One shot, Triple kill: Pwning all three Google kernelCTF instances with a single 1-day Linux vulnerability


Desktops, servers, cloud computing services, mobile devices, and IoT devices. Linux is the most popular open-source kernel and is used in various IT platforms. Because of the ubiquitous presence of Linux and the characteristic of the kernel which governs the entire system, security threat against Linux kernel is a significant concern. Numerous vulnerabilities in Linux are reported frequently, either discovered by fuzzer or through manual analysis. However, assessing the exploitability of these vulnerabilities is not a straightforward task these days, where various mitigations are applied.

To address these issues, Google recently announced kernelCTF — a bug bounty program that is specifically designed for studying Linux kernel exploits. kernelCTF originated from kCTF, which initially was a bug bounty program for GKE (Google Kubernetes Engine). Then, it has evolved into kernelCTF, to provide an environment for kernel security researchers to actively engage in vulnerability identification and exploit mitigations. For the intention of the program, kernelCTF provides various targets such as the latest LTS Linux kernel, Container-optimized OS (COS) used for GKE, and LTS Linux kernel with Google’s custom kernel exploit mitigations. Unlike other bug bounty programs, Google considers submissions as valid regardless of whether the vulnerability is 0-day or 1-day if they can successfully achieve full LPE kernel exploits with container escape.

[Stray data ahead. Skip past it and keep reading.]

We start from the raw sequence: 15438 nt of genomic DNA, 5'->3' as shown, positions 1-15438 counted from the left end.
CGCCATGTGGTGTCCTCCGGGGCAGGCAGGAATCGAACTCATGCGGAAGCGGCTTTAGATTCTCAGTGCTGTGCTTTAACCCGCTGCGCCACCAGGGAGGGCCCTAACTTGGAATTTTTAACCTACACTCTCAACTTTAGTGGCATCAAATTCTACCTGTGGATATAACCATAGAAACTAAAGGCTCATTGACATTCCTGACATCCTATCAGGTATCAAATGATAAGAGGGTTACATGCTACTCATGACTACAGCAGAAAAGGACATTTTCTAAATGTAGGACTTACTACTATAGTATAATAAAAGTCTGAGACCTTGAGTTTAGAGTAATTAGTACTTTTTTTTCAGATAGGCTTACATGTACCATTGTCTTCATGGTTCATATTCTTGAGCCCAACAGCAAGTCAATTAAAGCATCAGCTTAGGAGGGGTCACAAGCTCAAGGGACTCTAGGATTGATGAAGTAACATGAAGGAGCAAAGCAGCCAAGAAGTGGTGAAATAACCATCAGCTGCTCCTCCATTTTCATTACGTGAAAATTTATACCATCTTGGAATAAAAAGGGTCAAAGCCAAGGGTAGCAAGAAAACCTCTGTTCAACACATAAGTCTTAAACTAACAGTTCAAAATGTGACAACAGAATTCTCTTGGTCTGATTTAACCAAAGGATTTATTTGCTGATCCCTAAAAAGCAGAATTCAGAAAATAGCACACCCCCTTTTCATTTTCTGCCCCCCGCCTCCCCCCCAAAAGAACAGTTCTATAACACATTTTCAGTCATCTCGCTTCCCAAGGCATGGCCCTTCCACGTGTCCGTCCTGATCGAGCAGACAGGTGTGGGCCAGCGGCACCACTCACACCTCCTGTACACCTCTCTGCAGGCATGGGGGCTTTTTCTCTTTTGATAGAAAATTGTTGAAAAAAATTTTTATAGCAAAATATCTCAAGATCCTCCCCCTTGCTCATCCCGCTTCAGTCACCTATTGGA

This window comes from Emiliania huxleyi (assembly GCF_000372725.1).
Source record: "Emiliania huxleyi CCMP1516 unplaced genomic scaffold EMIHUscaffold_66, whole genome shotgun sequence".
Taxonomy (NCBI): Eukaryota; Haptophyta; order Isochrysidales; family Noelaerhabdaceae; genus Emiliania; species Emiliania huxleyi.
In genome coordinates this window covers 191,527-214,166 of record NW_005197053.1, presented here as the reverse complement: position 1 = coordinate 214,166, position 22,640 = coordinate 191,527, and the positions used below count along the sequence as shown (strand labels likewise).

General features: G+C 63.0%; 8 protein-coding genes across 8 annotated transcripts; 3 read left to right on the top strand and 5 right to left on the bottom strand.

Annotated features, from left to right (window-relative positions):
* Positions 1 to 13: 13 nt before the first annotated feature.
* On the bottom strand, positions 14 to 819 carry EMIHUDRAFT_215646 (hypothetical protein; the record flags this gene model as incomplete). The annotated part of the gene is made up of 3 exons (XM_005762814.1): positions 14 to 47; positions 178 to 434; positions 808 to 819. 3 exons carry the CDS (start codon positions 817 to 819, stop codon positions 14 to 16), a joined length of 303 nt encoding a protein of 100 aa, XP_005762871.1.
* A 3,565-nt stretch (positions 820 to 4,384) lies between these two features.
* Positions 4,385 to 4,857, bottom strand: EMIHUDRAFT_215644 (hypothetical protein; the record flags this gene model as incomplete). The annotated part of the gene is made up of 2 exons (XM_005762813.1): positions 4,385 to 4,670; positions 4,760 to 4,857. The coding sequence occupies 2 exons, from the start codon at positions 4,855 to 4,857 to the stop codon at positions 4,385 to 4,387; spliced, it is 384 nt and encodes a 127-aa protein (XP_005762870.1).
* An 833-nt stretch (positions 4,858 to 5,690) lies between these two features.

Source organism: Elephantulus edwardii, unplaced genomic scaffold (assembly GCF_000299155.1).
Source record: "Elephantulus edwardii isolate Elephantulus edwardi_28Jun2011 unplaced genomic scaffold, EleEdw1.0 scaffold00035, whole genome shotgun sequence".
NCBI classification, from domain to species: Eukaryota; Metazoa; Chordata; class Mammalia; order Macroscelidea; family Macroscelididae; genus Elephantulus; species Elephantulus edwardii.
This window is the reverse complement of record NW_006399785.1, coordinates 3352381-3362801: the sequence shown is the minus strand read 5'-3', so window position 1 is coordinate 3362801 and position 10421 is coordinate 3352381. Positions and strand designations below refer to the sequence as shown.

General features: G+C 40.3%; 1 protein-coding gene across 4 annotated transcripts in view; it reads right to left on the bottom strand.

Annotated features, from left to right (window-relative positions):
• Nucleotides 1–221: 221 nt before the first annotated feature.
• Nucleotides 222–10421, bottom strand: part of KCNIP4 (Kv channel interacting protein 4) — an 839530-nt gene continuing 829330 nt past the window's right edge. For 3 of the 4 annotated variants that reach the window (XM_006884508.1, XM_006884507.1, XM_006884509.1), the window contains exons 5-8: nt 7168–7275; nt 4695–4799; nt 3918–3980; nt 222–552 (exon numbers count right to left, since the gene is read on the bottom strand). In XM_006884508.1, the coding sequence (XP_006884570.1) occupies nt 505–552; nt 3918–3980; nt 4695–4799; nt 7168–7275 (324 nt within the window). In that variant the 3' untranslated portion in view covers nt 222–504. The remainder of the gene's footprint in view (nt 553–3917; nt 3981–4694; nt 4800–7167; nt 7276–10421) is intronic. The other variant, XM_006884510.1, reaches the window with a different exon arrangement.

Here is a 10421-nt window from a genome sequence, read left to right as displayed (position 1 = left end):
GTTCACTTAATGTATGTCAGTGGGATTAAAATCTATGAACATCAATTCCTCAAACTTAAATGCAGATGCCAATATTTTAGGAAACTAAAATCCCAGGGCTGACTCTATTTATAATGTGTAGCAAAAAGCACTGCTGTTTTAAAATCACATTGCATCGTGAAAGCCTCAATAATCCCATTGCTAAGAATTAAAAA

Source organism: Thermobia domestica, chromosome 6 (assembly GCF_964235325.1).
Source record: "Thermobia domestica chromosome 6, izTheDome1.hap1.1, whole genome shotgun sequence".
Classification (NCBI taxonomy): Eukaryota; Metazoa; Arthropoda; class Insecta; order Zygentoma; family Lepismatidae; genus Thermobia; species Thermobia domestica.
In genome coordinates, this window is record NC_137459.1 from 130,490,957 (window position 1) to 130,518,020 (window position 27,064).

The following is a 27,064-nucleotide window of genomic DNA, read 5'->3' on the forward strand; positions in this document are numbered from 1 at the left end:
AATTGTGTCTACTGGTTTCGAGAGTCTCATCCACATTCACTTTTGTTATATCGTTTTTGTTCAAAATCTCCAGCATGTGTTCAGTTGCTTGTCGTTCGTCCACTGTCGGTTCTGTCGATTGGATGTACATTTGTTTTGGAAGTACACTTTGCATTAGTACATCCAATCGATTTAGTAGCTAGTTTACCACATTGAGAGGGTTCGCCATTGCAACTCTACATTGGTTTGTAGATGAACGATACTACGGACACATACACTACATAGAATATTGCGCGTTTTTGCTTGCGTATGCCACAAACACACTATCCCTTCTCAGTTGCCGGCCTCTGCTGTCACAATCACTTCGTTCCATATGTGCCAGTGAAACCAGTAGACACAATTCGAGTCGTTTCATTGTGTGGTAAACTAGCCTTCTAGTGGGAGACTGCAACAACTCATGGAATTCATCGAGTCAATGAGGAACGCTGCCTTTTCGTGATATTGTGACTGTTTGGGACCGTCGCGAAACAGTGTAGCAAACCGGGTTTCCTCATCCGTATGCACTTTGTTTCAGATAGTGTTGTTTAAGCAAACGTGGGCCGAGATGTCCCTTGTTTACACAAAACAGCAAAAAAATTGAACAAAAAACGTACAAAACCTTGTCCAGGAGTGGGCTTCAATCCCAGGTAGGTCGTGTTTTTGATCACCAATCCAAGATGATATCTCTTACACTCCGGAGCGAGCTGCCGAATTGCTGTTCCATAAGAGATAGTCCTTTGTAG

In this talk, we will present our exploits submitted to kernelCTF. Notably, this is the first submission in kernelCTF’s history that exploits every target with a single (1-day) vulnerability. We will briefly introduce what kernelCTF is and each target kernel instance of kernelCTF. Then, we will explain how we built the 1-day vulnerability exploit for every target instance in detail. This will include how we discovered this vulnerability, and how we made exploits working for the different target kernel versions, build configs, and applied mitigations. Finally, we will share our novel research and insights into kernel exploit mitigations of Linux and Google, focusing on their limitations and side effects. We will also discuss the difficulties to apply mitigations to the Linux kernel.

Proceedings of the 2023 Power of Community